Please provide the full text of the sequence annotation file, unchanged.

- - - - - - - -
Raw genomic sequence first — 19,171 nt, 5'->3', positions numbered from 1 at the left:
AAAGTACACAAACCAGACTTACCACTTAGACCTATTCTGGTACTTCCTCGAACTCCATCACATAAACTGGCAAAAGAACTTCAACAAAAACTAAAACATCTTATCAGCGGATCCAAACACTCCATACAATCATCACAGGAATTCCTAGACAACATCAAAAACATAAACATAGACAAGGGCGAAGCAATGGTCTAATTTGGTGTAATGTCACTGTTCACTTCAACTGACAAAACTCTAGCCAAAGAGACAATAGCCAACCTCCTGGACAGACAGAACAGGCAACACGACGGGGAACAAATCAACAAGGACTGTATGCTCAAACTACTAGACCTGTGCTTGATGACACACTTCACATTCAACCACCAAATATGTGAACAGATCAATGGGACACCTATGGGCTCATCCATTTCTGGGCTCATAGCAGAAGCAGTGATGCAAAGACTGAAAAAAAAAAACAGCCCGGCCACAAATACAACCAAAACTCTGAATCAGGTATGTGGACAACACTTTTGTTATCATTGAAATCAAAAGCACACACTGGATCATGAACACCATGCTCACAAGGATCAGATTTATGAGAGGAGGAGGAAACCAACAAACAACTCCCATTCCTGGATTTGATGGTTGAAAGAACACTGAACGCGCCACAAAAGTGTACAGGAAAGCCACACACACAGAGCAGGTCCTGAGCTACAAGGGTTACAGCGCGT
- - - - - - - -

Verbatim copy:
Raw genomic sequence first — 19,171 nt, 5'->3', positions numbered from 1 at the left:
AAAGTACACAAACCAGACTTACCACTTAGACCTATTCTGGTACTTCCTCGAACTCCATCACATAAACTGGCAAAAGAACTTCAACAAAAACTAAAACATCTTATCAGCGGATCCAAACACTCCATACAATCATCACAGGAATTCCTAGACAACATCAAAAACATAAACATAGACAAGGGCGAAGCAATGGTCTAATTTGGTGTAATGTCACTGTTCACTTCAACTGACAAAACTCTAGCCAAAGAGACAATAGCCAACCTCCTGGACAGACAGAACAGGCAACACGACGGGGAACAAATCAACAAGGACTGTATGCTCAAACTACTAGACCTGTGCTTGATGACACACTTCACATTCAACCACCAAATATGTGAACAGATCAATGGGACACCTATGGGCTCATCCATTTCTGGGCTCATAGCAGAAGCAGTGATGCAAAGACTGAAAAAAAAAAACAGCCCGGCCACAAATACAACCAAAACTCTGAATCAGGTATGTGGACAACACTTTTGTTATCATTGAAATCAAAAGCACACACTGGATCATGAACACCATGCTCACAAGGATCAGATTTATGAGAGGAGGAGGAAACCAACAAACAACTCCCATTCCTGGATTTGATGGTTGAAAGAACACTGAACGCGCCACAAAAGTGTACAGGAAAGCCACACACACAGAGCAGGTCCTGAGCTACAAGGGTTACAGCGCGT